How is that a fact? We're working with classes throughout this whole thread o.O
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  7. #7
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    https://developer.mozilla.org/en/Cor...de/Inheritance
    JS is a bit confusing for developers coming from Java or C++, as it's all dynamic, all runtime, and it has no classes at all. It's all just instances (objects). Even the "classes" we simulate are just a function object.

    http://www.ecma-international.org/pu...ber%201999.pdf
    ECMAScript does not contain proper classes such as those in C++, Smalltalk, or Java, but rather,
    supports constructors which create objects by executing code that allocates storage for the objects and
    initialises all or part of them by assigning initial values to their properties. All constructors are objects,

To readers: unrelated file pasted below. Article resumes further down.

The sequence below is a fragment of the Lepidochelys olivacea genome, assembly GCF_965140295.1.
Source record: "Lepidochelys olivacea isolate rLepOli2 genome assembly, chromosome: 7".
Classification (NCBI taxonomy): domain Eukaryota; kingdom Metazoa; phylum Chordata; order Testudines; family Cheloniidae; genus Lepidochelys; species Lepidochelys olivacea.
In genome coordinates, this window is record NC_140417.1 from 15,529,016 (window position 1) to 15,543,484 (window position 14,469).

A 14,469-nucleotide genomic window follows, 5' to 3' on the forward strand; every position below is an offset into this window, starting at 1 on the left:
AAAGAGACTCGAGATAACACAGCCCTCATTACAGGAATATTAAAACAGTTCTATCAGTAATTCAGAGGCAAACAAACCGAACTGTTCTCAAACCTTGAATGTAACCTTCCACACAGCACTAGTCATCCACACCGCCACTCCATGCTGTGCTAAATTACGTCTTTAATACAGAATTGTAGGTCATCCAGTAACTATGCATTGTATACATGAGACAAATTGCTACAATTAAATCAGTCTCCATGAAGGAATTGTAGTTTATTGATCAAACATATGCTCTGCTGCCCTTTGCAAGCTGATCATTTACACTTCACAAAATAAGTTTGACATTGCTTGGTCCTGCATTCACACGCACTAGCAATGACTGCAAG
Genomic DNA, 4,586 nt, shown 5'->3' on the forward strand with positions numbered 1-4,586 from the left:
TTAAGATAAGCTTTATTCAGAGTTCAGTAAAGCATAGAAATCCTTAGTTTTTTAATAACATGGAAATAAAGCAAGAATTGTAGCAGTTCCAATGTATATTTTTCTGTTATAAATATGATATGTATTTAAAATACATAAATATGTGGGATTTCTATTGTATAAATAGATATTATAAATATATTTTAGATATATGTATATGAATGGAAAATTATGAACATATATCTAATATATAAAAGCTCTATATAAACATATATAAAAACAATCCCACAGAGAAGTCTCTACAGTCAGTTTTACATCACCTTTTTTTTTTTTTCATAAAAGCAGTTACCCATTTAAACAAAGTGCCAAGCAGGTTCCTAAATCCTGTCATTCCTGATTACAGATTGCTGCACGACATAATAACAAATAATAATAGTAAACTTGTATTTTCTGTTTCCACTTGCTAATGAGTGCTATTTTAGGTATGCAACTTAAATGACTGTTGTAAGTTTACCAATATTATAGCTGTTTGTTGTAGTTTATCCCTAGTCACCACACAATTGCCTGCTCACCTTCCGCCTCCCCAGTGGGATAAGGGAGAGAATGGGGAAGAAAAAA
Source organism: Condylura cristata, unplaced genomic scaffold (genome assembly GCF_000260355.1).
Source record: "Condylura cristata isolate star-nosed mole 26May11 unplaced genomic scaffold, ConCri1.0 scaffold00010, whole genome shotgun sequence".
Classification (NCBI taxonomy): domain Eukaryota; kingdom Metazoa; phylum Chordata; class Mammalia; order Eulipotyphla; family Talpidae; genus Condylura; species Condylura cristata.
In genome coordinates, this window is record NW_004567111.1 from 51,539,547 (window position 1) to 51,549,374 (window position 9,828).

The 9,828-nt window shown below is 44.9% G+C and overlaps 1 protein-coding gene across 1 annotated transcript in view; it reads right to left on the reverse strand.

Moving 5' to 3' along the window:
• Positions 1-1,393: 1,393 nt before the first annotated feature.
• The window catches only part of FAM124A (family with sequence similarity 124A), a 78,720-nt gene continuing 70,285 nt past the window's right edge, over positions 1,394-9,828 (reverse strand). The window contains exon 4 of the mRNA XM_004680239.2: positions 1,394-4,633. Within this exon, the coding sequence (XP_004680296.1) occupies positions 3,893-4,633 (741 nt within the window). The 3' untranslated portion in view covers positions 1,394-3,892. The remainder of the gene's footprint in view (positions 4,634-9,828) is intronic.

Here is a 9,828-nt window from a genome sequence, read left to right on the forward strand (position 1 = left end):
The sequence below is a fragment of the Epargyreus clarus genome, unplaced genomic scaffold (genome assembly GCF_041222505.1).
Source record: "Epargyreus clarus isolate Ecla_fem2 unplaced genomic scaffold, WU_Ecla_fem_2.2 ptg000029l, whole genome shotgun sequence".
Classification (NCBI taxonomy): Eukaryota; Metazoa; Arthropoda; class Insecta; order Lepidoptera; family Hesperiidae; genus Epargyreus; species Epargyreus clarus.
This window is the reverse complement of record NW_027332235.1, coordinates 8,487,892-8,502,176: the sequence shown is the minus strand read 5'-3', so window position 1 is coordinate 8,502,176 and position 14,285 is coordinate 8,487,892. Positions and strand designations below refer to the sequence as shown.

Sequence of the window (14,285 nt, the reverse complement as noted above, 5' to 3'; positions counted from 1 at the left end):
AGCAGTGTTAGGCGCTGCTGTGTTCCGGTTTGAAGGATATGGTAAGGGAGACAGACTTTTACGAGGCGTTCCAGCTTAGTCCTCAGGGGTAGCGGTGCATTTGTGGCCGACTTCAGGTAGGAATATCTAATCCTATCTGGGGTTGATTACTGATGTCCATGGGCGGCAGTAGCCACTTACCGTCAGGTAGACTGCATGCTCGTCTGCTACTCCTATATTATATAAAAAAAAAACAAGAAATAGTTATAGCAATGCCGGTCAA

but not all objects are constructors. Each constructor has a Prototype property that is used to implement
    prototype-based inheritance and shared properties. Objects are created by using constructors in new
    expressions; for example, new String("A String") creates a new String object. Invoking a
    constructor without using new has consequences that depend on the constructor. For example,
    String("A String") produces a primitive string, not an object.
    ECMAScript supports prototype-based inheritance. Every constructor has an associated prototype, and
    every object created by that constructor has an implicit reference to the prototype (called the objectís
    prototype) associated with its constructor. Furthermore, a prototype may have a non-null implicit
    reference to its prototype, and so on; this is called the prototype chain. When a reference is made to a